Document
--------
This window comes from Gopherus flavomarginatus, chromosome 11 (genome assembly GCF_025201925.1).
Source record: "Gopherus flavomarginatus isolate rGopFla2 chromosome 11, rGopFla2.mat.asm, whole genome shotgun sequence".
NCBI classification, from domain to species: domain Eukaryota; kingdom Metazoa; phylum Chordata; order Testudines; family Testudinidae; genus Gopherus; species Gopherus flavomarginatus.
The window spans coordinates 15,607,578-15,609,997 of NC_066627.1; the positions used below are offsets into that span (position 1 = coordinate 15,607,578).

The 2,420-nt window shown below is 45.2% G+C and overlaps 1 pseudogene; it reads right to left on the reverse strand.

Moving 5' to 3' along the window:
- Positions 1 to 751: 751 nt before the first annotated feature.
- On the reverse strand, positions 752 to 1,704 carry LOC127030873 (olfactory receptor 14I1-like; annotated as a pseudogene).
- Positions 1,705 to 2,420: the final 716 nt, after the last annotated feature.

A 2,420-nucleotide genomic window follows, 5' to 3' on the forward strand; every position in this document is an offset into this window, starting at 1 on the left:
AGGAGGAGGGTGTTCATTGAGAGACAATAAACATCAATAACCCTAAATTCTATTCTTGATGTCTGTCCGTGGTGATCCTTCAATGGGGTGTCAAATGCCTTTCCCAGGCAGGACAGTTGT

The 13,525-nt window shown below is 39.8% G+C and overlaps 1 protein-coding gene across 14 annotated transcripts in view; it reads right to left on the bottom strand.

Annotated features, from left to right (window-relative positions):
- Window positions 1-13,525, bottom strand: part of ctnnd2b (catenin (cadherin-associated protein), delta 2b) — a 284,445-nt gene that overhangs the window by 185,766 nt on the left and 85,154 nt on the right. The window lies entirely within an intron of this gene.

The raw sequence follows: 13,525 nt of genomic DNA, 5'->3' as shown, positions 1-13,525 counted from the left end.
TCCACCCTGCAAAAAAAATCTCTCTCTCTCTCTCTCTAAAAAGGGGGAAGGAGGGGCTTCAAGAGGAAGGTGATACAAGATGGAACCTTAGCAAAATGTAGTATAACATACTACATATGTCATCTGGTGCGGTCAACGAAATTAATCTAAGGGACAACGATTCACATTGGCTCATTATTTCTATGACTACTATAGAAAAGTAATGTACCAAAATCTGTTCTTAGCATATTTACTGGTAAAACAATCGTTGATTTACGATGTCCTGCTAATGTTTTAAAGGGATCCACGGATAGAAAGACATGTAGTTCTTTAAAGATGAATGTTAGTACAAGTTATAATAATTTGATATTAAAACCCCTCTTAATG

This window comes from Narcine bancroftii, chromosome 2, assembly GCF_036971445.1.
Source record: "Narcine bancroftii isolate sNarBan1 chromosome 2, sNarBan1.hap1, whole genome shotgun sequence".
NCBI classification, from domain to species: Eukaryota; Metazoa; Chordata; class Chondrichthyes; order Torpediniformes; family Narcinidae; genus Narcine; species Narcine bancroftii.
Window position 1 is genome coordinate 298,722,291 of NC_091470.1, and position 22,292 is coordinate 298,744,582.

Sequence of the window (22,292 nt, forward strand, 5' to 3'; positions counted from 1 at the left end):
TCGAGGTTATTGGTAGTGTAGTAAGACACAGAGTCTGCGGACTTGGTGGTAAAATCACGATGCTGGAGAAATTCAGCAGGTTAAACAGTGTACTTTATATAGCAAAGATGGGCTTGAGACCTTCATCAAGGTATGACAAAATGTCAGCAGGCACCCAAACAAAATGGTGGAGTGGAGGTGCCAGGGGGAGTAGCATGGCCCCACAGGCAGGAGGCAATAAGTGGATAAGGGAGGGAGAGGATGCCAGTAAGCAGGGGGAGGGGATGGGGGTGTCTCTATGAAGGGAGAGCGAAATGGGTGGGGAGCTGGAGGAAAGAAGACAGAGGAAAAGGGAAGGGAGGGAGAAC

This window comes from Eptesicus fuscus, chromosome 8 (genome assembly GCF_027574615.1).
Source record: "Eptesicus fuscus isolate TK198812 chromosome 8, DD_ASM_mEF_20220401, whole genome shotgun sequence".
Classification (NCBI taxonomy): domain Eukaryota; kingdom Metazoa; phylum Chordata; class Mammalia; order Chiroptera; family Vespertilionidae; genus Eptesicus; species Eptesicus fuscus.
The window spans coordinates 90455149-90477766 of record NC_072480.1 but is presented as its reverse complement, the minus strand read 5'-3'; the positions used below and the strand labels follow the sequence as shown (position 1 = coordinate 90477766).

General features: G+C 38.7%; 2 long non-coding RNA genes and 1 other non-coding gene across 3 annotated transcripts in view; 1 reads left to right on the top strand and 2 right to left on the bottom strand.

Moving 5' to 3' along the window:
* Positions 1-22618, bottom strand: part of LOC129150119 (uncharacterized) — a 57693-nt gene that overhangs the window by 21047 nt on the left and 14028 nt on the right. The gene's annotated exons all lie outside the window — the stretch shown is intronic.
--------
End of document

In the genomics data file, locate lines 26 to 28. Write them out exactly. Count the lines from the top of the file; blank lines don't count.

The window spans coordinates 90455149-90477766 of record NC_072480.1 but is presented as its reverse complement, the minus strand read 5'-3'; the positions used below and the strand labels follow the sequence as shown (position 1 = coordinate 90477766).

General features: G+C 38.7%; 2 long non-coding RNA genes and 1 other non-coding gene across 3 annotated transcripts in view; 1 reads left to right on the top strand and 2 right to left on the bottom strand.

Moving 5' to 3' along the window: